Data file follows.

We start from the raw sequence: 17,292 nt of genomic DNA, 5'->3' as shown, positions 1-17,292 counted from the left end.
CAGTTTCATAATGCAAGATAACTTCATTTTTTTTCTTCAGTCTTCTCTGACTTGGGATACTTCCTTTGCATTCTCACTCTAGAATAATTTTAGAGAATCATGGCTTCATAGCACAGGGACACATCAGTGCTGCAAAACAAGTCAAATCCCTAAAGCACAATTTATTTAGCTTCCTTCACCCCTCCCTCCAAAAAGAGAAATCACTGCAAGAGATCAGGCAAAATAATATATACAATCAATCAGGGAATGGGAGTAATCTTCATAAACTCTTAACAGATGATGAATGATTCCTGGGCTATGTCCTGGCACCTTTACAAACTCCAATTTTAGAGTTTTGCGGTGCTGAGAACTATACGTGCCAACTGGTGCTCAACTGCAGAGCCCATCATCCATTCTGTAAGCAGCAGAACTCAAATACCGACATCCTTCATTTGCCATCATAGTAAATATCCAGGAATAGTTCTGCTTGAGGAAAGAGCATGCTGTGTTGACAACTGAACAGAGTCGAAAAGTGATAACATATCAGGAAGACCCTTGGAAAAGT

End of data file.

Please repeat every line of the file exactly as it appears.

We start from the raw sequence: 17,292 nt of genomic DNA, 5'->3' as shown, positions 1-17,292 counted from the left end.
CAGTTTCATAATGCAAGATAACTTCATTTTTTTTCTTCAGTCTTCTCTGACTTGGGATACTTCCTTTGCATTCTCACTCTAGAATAATTTTAGAGAATCATGGCTTCATAGCACAGGGACACATCAGTGCTGCAAAACAAGTCAAATCCCTAAAGCACAATTTATTTAGCTTCCTTCACCCCTCCCTCCAAAAAGAGAAATCACTGCAAGAGATCAGGCAAAATAATATATACAATCAATCAGGGAATGGGAGTAATCTTCATAAACTCTTAACAGATGATGAATGATTCCTGGGCTATGTCCTGGCACCTTTACAAACTCCAATTTTAGAGTTTTGCGGTGCTGAGAACTATACGTGCCAACTGGTGCTCAACTGCAGAGCCCATCATCCATTCTGTAAGCAGCAGAACTCAAATACCGACATCCTTCATTTGCCATCATAGTAAATATCCAGGAATAGTTCTGCTTGAGGAAAGAGCATGCTGTGTTGACAACTGAACAGAGTCGAAAAGTGATAACATATCAGGAAGACCCTTGGAAAAGT